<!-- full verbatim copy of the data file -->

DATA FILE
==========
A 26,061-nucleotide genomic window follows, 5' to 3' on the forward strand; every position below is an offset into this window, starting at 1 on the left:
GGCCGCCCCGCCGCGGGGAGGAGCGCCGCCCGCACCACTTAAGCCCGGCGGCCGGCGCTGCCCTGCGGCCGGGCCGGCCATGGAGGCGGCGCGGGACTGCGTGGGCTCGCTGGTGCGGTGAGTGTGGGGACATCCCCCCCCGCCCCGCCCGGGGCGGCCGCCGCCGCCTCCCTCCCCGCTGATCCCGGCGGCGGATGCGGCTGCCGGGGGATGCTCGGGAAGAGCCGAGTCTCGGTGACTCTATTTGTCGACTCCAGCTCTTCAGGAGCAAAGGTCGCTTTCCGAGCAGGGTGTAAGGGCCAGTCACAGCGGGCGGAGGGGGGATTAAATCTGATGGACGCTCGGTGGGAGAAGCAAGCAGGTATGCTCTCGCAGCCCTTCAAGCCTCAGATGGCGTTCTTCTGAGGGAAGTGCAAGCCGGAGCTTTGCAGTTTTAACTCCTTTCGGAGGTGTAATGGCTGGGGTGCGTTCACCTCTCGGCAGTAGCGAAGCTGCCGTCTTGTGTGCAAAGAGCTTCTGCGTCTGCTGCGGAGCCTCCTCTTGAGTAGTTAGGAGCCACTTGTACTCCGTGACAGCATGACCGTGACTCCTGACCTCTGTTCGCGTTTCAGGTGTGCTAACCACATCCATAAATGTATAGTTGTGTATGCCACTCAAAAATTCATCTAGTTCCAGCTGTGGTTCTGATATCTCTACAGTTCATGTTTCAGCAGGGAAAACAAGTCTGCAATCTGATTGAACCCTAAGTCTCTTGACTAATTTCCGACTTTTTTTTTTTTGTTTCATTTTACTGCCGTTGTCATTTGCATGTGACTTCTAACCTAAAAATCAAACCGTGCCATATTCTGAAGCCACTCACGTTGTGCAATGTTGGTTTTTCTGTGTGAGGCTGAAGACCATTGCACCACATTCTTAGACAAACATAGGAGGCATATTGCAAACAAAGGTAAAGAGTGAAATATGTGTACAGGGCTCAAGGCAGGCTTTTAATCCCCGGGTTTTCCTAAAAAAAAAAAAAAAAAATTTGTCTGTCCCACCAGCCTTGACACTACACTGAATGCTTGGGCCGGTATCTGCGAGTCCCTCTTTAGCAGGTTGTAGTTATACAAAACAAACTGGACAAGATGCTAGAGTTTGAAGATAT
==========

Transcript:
A 26,061-nucleotide genomic window follows, 5' to 3' on the forward strand; every position below is an offset into this window, starting at 1 on the left:
GGCCGCCCCGCCGCGGGGAGGAGCGCCGCCCGCACCACTTAAGCCCGGCGGCCGGCGCTGCCCTGCGGCCGGGCCGGCCATGGAGGCGGCGCGGGACTGCGTGGGCTCGCTGGTGCGGTGAGTGTGGGGACATCCCCCCCCGCCCCGCCCGGGGCGGCCGCCGCCGCCTCCCTCCCCGCTGATCCCGGCGGCGGATGCGGCTGCCGGGGGATGCTCGGGAAGAGCCGAGTCTCGGTGACTCTATTTGTCGACTCCAGCTCTTCAGGAGCAAAGGTCGCTTTCCGAGCAGGGTGTAAGGGCCAGTCACAGCGGGCGGAGGGGGGATTAAATCTGATGGACGCTCGGTGGGAGAAGCAAGCAGGTATGCTCTCGCAGCCCTTCAAGCCTCAGATGGCGTTCTTCTGAGGGAAGTGCAAGCCGGAGCTTTGCAGTTTTAACTCCTTTCGGAGGTGTAATGGCTGGGGTGCGTTCACCTCTCGGCAGTAGCGAAGCTGCCGTCTTGTGTGCAAAGAGCTTCTGCGTCTGCTGCGGAGCCTCCTCTTGAGTAGTTAGGAGCCACTTGTACTCCGTGACAGCATGACCGTGACTCCTGACCTCTGTTCGCGTTTCAGGTGTGCTAACCACATCCATAAATGTATAGTTGTGTATGCCACTCAAAAATTCATCTAGTTCCAGCTGTGGTTCTGATATCTCTACAGTTCATGTTTCAGCAGGGAAAACAAGTCTGCAATCTGATTGAACCCTAAGTCTCTTGACTAATTTCCGACTTTTTTTTTTTTGTTTCATTTTACTGCCGTTGTCATTTGCATGTGACTTCTAACCTAAAAATCAAACCGTGCCATATTCTGAAGCCACTCACGTTGTGCAATGTTGGTTTTTCTGTGTGAGGCTGAAGACCATTGCACCACATTCTTAGACAAACATAGGAGGCATATTGCAAACAAAGGTAAAGAGTGAAATATGTGTACAGGGCTCAAGGCAGGCTTTTAATCCCCGGGTTTTCCTAAAAAAAAAAAAAAAAAATTTGTCTGTCCCACCAGCCTTGACACTACACTGAATGCTTGGGCCGGTATCTGCGAGTCCCTCTTTAGCAGGTTGTAGTTATACAAAACAAACTGGACAAGATGCTAGAGTTTGAAGATAT